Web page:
This afternoon I was able to get out for a short hike with my fine fury friend. Ruff loves the cold weather and snow. Heck he’d just assume sit in a snow bank all day.

Under sunny skies, a 4 degree temperature and a wind making it feel sub zero we headed to Nanticoke lake for our little adventure. Once we arrived I noticed there was more snow out there than here at home. But a lot of it seemed to be drifting. We made our way to the lake and met two guys ice fishing. I asked if they knew how thick the ice was and they said about 10-12 inches. It felt weird walking on a lake that I routinely paddle. Ruff was in dog heaven! It was cold, there was snow, other humans and the sniffs were abundant.

Our winter landscape can be beautiful if not stunning, I was in my glory as well.

 

Cheers!

Ruff taking in all there is to sniff at Nanticoke lake January 7th 2018. © Joe Geronimo
Ice fishing on Nanticoke lake January 7th 2018. © Joe Geronimo
Ruff loving Nanticoke lake January 7th 2018. © Joe Geronimo
Ruff & I Nanticoke lake January 7th 2018. © Joe Geronimo

The Last Hurrah

Today I’m billing as the “Last Hurrah” for paddling in the Adirondacks until next year. I was fortunate enough to be able to meet three new friends who share my passion for the park.

We all met at 0930 this morning near Old Forge. Making our introductions, we were off to the put-in just south of Rondaxe lake. Gear unloaded we shuttled our cars to the take out returning shortly there after to begin our adventure. The upper middle branch of the Moose river twists like a snake but is a beautiful scenic and tranquil flat water paddle. There is quite a bit of “Blow Down” along this section adding that little extra to the day’s navigation.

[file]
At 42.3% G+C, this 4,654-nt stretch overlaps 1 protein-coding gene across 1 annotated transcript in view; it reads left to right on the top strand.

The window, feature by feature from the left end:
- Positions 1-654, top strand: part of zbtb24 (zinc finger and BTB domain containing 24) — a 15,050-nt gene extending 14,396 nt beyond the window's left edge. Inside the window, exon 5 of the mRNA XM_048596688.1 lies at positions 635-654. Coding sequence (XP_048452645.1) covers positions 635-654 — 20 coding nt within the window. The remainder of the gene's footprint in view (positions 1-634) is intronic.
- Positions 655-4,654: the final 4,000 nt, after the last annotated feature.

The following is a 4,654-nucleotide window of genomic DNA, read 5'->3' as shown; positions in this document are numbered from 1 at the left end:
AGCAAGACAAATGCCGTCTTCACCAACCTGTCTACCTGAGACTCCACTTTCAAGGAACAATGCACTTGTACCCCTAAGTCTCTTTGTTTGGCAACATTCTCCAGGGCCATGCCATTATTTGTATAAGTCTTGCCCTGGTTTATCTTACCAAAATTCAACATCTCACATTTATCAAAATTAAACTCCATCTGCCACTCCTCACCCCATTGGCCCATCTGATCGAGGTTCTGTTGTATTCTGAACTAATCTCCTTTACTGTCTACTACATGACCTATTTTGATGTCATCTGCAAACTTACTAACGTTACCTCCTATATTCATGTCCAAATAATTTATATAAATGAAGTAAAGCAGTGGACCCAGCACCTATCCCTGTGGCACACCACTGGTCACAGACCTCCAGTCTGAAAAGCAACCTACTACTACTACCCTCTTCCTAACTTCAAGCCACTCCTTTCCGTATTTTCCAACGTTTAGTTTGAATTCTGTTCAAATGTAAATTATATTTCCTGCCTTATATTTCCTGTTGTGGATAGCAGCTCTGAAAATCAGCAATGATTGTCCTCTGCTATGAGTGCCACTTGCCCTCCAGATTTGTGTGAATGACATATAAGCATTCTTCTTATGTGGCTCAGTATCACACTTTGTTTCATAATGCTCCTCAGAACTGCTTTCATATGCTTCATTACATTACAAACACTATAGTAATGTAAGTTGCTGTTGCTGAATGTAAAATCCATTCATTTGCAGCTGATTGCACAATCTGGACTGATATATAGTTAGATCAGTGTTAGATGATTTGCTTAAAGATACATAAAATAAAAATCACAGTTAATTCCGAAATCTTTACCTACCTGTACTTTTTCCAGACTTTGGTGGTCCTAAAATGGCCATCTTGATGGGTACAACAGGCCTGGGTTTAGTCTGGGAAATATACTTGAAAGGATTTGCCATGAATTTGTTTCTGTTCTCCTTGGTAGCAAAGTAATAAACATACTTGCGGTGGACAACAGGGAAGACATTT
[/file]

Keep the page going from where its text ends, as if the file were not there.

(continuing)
The weather was pretty much perfect with some wind whipping us a round a little but we were mostly sheltered in the low lying river. Early on a flotilla of ducks kept a watchful eye on us making sure we weren’t sketchy characters. There were several sandy beaches along the way and we found a really large one to take a break and have some snacks.

Balsm could be smelt wafting through the air and if the large pines that stood guard along the river bank could talk I’m sure they would tell you that four new friends had a wonderful time.

Cheers,

Getting ready to launch, Moose river Old Forge, NY October 19th 2017. © Joe Geronimo
Danielle Wright, Kathy Corey & Jan Fellenz Moose river Old Forge, NY October 19th 2017. © Joe Geronimo
Danielle Wright Moose river Old Forge, NY October 19th 2017. © Joe Geronimo
Our duck patrol has given us the ok to proceed along the Moose river Old Forge, NY October 19th 2017. © Joe Geronimo
Kathy Corey & Jan Fellenz along the Moose river Old Forge, NY October 19th 2017. © Joe Geronimo
Danielle Wright & Jan Fellenz along the Moose river Old Forge, NY October 19th 2017. © Joe Geronimo
Taking a break along the Moose river Old Forge, NY October 19th 2017. © Joe Geronimo
Kathy Corey along the Moose river Old Forge, NY October 19th 2017. © Joe Geronimo
Danielle Wright takes in the tranquility of the Moose river Old Forge, NY October 19th 2017. © Joe Geronimo
Jan Fellenz & Kathy Corey chatter as they enjoy the afternoon along the Moose river Old Forge, NY October 19th 2017. © Joe Geronimo
Our adventure on the Moose river has come to an end at the North St. take out Old Forge, NY October 19th 2017. © Joe Geronimo

Paddling the Park

Have you ever had an adventure although small it just packs a punch? Or better yet fills your shoes with mud. Today was that day for me. I got out of work super early and rolled north to Inlet, NY.

First on my agenda would be Eighth lake adding yet another piece to my Northern Forest Canoe Trail puzzle. Today’s weather was wonderful with a light breeze rolling up the lake. I have now completed the first 20 miles of the NFCT from Old Forge, NY to Raquette Lake, NY and I am very excited. Except for one other person I had the lake to myself. I explored the primitive lean-to on the only island on Eighth lake and thought to myself that has to be a very popular camping spot during the summer. The crystal clear water and sandy shorelines make this a prime spot for swimming. You know my wheels or better yet paddles are turning for 2018.